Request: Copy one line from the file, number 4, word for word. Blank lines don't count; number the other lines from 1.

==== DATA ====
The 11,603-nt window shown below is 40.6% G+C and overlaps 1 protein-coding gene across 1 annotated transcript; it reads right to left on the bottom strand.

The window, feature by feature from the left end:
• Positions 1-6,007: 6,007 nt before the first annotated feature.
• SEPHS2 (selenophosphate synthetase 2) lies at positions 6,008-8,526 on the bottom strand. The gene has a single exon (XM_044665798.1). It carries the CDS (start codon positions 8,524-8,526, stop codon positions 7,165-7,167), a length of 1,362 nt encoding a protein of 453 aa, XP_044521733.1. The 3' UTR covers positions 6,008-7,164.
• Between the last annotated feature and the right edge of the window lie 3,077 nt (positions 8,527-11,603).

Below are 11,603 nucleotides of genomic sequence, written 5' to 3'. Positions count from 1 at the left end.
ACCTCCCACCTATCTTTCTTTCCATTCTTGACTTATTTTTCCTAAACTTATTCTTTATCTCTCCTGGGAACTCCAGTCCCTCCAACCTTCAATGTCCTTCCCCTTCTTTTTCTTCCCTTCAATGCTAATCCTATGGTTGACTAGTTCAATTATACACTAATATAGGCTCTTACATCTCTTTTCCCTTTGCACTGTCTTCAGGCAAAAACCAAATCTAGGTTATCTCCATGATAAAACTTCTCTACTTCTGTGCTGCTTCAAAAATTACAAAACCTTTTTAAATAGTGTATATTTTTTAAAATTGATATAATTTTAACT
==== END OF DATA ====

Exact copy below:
• SEPHS2 (selenophosphate synthetase 2) lies at positions 6,008-8,526 on the bottom strand. The gene has a single exon (XM_044665798.1). It carries the CDS (start codon positions 8,524-8,526, stop codon positions 7,165-7,167), a length of 1,362 nt encoding a protein of 453 aa, XP_044521733.1. The 3' UTR covers positions 6,008-7,164.